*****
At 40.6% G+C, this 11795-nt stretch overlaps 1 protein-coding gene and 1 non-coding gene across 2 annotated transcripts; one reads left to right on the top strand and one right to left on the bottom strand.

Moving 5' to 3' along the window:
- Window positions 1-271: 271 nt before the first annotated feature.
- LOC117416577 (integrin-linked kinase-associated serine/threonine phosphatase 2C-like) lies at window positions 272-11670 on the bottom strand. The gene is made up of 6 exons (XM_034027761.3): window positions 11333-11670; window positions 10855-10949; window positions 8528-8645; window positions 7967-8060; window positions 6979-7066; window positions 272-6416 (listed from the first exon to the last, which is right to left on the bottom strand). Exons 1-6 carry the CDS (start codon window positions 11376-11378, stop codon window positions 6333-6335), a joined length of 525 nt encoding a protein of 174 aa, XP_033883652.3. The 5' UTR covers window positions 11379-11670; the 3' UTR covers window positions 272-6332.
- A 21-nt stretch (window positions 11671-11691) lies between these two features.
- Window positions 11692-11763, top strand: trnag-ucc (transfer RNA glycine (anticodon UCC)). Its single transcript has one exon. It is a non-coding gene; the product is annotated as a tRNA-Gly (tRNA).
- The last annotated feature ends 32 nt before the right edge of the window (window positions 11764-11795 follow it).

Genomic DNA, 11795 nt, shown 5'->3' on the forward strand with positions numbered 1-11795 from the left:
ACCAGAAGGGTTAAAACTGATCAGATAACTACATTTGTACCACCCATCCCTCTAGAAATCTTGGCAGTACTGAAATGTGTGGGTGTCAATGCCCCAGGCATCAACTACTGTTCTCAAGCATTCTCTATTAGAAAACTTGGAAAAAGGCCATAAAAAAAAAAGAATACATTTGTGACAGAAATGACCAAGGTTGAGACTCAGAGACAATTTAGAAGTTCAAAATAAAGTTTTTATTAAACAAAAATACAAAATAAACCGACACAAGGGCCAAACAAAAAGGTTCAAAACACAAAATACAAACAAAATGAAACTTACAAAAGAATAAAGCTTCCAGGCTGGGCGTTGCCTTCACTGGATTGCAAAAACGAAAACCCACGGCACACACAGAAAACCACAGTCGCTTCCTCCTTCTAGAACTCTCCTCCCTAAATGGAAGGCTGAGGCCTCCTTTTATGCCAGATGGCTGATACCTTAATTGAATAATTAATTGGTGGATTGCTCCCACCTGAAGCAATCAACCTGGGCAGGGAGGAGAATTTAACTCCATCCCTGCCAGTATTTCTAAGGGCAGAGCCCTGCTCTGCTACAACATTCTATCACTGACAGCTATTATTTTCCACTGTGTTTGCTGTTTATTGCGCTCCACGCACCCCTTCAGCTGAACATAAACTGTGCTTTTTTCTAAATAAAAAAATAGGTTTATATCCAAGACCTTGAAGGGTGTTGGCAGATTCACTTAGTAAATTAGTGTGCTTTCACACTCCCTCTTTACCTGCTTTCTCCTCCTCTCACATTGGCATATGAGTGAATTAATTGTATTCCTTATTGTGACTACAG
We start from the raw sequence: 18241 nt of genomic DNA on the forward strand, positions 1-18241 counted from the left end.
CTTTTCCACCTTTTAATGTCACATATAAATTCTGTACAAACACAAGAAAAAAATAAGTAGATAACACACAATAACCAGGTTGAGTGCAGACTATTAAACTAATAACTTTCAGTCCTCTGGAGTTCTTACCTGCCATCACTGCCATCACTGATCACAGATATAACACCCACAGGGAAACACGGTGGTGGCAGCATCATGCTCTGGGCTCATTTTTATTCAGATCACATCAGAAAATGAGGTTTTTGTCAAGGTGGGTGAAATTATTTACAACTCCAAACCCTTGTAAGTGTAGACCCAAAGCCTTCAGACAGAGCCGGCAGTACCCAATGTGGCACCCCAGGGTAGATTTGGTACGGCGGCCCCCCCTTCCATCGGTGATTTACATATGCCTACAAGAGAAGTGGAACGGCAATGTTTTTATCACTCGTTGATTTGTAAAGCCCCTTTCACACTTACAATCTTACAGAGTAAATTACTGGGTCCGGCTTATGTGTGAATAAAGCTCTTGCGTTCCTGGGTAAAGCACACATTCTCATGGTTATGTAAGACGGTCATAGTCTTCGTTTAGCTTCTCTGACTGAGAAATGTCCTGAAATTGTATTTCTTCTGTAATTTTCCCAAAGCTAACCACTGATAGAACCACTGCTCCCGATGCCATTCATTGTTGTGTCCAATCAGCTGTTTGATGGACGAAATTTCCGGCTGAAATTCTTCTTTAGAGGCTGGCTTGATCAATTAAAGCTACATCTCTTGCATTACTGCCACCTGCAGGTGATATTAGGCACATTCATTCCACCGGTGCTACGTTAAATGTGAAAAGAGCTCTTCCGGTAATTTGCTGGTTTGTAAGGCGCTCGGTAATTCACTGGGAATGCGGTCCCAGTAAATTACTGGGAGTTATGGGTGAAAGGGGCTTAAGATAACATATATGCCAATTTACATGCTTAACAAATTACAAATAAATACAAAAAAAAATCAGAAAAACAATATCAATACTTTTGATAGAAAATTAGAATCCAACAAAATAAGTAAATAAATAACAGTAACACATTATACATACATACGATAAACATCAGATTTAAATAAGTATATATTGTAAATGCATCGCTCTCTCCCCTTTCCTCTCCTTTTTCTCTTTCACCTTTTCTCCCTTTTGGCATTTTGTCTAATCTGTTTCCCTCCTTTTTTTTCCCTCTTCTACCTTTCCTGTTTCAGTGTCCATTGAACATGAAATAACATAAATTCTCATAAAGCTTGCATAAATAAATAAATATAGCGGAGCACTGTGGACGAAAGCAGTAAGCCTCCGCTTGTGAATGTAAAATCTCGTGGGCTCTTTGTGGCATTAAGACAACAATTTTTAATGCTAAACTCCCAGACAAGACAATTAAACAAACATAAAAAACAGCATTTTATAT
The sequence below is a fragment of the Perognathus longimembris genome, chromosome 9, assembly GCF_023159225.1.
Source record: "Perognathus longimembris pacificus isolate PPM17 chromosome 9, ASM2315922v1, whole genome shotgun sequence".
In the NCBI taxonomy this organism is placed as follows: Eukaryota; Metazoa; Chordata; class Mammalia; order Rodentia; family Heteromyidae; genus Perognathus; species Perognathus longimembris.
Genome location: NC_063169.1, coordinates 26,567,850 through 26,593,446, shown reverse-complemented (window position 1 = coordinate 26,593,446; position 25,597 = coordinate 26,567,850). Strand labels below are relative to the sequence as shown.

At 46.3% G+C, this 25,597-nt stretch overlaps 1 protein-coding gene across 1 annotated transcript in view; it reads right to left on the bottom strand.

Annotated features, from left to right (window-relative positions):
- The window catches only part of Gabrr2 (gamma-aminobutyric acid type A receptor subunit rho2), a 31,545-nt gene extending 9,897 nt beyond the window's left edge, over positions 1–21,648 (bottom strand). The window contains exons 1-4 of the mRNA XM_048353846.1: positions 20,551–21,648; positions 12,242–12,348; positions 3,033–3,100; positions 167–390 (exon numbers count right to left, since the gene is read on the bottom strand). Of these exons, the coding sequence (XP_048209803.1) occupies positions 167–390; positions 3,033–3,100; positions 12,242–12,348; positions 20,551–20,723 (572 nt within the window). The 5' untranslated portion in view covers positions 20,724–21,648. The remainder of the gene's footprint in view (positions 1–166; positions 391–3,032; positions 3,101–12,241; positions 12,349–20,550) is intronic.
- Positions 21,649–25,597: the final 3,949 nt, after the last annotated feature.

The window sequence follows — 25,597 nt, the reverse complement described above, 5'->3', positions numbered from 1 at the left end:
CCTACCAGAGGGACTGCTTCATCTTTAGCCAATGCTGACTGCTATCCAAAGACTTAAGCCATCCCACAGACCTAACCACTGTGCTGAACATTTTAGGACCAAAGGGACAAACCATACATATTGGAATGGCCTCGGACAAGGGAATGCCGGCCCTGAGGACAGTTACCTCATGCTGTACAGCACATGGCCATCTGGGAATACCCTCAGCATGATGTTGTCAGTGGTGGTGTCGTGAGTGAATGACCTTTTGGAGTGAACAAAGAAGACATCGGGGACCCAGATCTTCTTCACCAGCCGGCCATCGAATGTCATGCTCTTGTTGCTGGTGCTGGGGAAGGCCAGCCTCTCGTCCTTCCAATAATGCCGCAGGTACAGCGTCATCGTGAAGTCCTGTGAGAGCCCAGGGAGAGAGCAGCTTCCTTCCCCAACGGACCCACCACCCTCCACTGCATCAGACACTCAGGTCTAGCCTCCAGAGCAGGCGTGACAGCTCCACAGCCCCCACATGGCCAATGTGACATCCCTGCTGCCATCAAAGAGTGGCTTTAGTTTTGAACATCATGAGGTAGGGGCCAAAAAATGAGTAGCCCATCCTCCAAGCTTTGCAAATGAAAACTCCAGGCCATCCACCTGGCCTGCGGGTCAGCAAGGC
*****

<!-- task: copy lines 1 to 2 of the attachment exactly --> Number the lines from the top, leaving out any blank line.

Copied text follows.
At 40.6% G+C, this 11795-nt stretch overlaps 1 protein-coding gene and 1 non-coding gene across 2 annotated transcripts; one reads left to right on the top strand and one right to left on the bottom strand.

Moving 5' to 3' along the window: